We, the FAFG, utilize interdisciplinary methods from criminology, social anthropology, forensic anthropology, archaeology, and forensic genetics. The founding of the FAFG was an answer to the request of family members to uncover hidden truths. We work to identify the disappeared, promote justice, and clarify history. Unearthing the truth, recovering the remains of families' loved one(s), and re-burying them with dignity in accordance to cultural traditions brings real impact to the lives of the families and generates progress towards transitional justice.
Co-sponsored with Forensic Anthropology, Latin American Studies, and ISCOR
Trita Parsi, “Avoiding War and Nuclear Armageddon in the Middle East: Iran, Israel, and Regional Unrest”
November 17, 7-8;30 PM, Arts and Letters 101
Trita Parsi is the 2010 recipient of the $200,000 Grawemeyer Award for Ideas Improving World Order. He is an award-wining author of two books, Treacherous Alliance - The Secret Dealings of Israel, Iran and the US (Yale University Press, 2007) and A Single Roll of the Dice - Obama's Diplomacy with Iran (Yale University Press, 2012). Treacherous Alliance won the Grawemeyer award and Council of Foreign Relations Arthur Ross Award in 2008 (Silver medallion). A Single Roll of the Dice was selected as The Best Book on The Middle East in 2012 by Foreign Affairs. Dr. Parsi is the President of the largest Iranian-American grassroots organization in the US, the National Iranian American Council and has taught at Johns Hopkins University and George Washington University. He currently teaches at the Edmund A. Walsh School of Foreign Service at Georgetown University in Washington DC.
This event is co-sponsored with the Center for Islamic and Arabic Studies.
Trita Parsi, a leading expert on Iran and on Iranian-US relations gave a talk titled “Avoiding War and Nuclear Armageddon in the Middle East: Iran, Israel, and Regional Unrest.” Having observed the negotiations over the past several years, Dr. Parsi shared his insights on how the historic accord on limiting Iran’s nuclear weapons capacity was reached and what are its implications for regional and global politics.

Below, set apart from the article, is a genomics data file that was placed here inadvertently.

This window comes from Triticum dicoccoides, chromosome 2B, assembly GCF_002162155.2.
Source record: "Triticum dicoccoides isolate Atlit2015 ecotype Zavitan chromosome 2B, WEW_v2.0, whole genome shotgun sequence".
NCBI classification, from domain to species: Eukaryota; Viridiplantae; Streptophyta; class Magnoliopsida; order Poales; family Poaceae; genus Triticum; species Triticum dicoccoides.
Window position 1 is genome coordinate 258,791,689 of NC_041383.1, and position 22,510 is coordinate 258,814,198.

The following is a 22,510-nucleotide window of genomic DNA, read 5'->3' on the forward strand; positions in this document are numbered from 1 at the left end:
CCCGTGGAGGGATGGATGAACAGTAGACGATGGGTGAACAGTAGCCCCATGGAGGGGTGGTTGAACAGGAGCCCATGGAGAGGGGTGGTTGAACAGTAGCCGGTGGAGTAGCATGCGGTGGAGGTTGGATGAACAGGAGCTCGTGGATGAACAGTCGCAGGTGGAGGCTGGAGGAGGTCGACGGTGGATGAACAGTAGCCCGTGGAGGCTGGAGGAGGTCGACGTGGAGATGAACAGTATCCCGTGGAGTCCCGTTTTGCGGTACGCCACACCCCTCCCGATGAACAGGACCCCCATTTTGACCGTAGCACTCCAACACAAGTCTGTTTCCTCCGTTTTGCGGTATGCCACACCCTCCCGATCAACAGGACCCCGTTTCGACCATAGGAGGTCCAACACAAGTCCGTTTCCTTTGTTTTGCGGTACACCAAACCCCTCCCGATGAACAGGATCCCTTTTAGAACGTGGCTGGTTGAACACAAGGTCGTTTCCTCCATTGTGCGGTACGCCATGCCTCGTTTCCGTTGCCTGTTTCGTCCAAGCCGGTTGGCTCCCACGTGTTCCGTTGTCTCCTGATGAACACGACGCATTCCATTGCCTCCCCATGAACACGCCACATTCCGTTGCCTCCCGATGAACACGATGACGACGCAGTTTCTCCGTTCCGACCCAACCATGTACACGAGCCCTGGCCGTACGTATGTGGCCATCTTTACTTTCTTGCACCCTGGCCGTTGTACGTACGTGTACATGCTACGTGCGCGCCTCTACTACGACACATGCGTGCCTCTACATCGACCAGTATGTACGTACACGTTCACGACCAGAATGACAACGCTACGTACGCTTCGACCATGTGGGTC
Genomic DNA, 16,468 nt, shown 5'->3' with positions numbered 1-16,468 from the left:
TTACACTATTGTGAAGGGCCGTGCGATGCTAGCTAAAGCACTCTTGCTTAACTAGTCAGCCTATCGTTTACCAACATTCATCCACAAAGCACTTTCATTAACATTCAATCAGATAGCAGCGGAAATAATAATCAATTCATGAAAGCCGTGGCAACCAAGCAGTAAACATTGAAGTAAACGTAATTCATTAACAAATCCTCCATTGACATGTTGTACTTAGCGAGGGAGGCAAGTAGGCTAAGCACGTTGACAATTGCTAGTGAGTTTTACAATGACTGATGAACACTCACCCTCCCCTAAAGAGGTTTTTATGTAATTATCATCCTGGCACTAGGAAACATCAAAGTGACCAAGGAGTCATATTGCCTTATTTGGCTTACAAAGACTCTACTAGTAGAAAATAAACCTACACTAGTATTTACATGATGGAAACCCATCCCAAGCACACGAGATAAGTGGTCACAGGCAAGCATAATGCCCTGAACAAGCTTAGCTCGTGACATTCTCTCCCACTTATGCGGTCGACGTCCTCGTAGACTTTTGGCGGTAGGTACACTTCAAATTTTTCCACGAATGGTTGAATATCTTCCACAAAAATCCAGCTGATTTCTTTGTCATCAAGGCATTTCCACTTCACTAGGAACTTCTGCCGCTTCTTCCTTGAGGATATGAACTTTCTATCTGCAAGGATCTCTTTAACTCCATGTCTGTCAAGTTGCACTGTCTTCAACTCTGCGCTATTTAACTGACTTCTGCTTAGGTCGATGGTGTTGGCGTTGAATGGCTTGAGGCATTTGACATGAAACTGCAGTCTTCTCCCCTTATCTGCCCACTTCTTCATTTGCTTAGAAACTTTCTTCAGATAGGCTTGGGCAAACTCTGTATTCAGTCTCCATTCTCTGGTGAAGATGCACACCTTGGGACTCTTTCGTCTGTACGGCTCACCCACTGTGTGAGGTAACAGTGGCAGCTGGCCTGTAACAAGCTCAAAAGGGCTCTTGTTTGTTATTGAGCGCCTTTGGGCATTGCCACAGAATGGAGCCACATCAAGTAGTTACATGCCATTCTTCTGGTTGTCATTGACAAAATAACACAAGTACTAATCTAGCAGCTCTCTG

Speaking to a standing room audience of students, faculty, and members of the San Diego community, Dr. Parsi set forth the key elements of the deal, the factors that explained the success of reaching the deal and the long-term value of this historic accord.
In particular, Dr. Parsi emphasized that the deal forestalls all paths for Iran attaining nuclear weapons, enables a more productive relationship between the US and Iran, eliminates the chances of war breaking out between Iran and the US and boosts the long-term prospects of Iran’s modern, youthful population to bring about a democratic transformation.
The deal came about, explained Dr. Parsi, not because of sanctions, but because both the Iran and the US had strong self-interests to come to an accord and because Oman was able to play an effective role as mediator. As such, Dr. Parsi offered a fresh insight into the nature of the diplomatic talks, which will inform the content of his next book.
Dr. Parsi’s presentation was followed by a lively discussion that included spirited questions from students, faculty, and members of the San Diego community. After the event ended, many stayed around to purchase one of Dr. Parsi’s books and ask follow-up questions. The presentation was well received. Former SDSU faculty member, Barbara Filner, remarked: “I loved his sense of balance and his gentle humor. It's so nice to hear a real expert on such an important topic.”
While this was the last event for the fall series, the Charles W. Hostler Institute on World Affairs will continue its lecture series, entitled “Dissent in Zion”, in spring 2016.